Communication Technology

GCAS - Security System for manned and unmanned aerial vehicles

Ref.-No. 3953

Keywords: Unmanned aerial vehicles (UAV), aerospace, aircraft, surveillance, drones

After drones or unmanned aerial vehicles (UAV) used to be used either as a toy earlier or reserved for the military, their use wins rapidly. UAVs are supposed to bring packages, measure the environment or take over monitoring tasks. The UAVs are getting bigger, more powerful and their numbers are rapidly increasing, as well as the danger of collisions with manned or unmanned aerial vehicles.

GCAS is a system that can avoid collisions between aircraft, whether manned or unmanned. For this purpose, the UAVs are clearly identified and provided with a machine-readable label. The position data of one UAV can then be forwarded to neighboring UAVs. Since a UAV usually also has components on the ground that are in constant contact with the aircraft, the ground station always has the relevant flight data of the UAV. These can then be quickly transferred to other systems such. B: FLARM or ADS-B are passed. At the same time, this can automate the keeping of a logbook.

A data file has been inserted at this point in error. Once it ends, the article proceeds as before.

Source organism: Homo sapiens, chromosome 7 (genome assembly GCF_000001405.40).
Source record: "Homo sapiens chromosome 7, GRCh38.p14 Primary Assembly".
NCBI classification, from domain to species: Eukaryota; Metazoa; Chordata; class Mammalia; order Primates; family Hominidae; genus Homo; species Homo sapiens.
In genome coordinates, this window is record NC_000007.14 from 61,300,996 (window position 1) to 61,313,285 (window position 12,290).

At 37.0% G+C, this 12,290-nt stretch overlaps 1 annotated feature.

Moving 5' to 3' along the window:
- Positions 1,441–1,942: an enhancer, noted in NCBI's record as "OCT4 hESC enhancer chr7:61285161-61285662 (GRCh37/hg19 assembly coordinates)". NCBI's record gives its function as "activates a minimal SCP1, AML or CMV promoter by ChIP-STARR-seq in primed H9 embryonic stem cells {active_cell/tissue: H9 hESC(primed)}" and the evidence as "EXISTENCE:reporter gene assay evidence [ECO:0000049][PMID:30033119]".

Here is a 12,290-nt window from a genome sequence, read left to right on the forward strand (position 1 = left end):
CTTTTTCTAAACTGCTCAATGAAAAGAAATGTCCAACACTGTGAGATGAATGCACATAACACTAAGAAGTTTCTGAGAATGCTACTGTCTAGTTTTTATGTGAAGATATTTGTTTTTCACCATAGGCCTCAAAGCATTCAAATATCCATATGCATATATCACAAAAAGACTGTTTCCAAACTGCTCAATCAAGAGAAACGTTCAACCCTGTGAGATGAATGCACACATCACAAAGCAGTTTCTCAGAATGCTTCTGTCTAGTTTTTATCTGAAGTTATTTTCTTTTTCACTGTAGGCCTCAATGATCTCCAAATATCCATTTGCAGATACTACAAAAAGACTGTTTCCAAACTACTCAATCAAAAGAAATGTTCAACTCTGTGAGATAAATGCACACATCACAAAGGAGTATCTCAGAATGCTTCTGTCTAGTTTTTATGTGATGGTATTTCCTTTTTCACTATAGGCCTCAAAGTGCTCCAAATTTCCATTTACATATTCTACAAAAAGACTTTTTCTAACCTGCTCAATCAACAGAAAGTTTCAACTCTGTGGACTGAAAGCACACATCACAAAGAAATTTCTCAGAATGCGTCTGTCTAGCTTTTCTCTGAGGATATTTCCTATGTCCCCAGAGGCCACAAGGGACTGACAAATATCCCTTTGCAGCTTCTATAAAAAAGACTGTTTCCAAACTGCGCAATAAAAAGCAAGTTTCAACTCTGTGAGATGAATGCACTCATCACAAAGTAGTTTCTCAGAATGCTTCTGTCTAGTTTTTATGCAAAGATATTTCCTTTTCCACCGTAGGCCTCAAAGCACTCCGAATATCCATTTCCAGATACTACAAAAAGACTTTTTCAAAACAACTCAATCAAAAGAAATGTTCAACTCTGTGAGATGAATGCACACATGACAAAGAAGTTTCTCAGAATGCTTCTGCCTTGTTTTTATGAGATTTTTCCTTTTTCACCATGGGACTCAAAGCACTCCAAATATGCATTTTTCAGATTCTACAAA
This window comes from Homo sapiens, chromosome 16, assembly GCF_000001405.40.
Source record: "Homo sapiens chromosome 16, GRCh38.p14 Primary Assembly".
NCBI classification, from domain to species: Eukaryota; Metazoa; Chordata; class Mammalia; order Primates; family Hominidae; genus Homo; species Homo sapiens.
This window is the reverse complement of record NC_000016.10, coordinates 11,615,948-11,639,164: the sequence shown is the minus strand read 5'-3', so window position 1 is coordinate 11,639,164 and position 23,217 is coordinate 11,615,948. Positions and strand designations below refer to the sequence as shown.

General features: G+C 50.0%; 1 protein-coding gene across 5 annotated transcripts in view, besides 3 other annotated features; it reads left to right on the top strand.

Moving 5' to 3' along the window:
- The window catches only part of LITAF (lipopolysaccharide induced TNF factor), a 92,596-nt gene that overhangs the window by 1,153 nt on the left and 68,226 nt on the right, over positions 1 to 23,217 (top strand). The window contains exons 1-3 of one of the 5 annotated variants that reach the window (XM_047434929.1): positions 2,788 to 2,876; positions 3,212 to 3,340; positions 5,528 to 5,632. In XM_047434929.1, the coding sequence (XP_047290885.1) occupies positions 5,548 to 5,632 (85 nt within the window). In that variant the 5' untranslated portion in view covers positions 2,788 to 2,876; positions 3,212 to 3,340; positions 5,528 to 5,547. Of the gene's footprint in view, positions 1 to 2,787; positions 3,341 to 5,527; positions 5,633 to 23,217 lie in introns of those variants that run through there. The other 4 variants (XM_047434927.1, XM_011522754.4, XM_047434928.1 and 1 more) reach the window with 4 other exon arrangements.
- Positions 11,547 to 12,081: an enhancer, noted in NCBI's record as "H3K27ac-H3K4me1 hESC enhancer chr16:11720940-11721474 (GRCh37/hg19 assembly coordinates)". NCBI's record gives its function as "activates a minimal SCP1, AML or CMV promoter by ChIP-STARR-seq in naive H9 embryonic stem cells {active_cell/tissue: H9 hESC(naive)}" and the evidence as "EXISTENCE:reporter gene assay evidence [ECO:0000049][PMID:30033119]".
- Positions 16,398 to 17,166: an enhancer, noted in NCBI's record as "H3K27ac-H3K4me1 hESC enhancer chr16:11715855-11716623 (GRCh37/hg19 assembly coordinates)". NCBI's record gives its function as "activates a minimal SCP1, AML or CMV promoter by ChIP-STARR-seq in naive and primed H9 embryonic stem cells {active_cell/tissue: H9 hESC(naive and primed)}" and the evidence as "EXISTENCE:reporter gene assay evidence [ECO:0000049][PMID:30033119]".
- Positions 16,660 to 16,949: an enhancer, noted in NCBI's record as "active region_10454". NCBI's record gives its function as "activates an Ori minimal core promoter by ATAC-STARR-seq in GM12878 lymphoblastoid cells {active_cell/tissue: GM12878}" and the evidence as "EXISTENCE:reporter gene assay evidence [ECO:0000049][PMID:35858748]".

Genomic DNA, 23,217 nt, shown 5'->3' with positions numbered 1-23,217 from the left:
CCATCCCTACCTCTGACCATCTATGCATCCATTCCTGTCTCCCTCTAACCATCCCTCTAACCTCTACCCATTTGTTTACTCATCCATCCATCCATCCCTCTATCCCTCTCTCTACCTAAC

Competitive Advantages

  • Cross- system collision avoidance
  • Predictive flight planning
  • Spreading informations to other aircrafts and UAVs

Commercial Opportunities

With the aid of the invention it is possible to avoid collisions between UAVs and manned aircraft in any combination. Thus, the system enables a safe, daily use of UAVs in civil airspace. Possible application areas include geoinformation, inspection of power transmission lines, wind turbines, oil rigs, logistics applications and many other areas.

Current Status

Patents in FR, DE, GB, and US have already been granted and a European patent application has been filed. The procedure has been verified experimentally. On behalf of the TU Dortmund, we offer interested companies the opportunity to license and further develop the technology.

Technology Readiness Level

1 2 3 4 5 6 7 8 9
Technology validated in lab

An Invention of TU Dortmund.

Catherine Hartmann
+49 208 9410546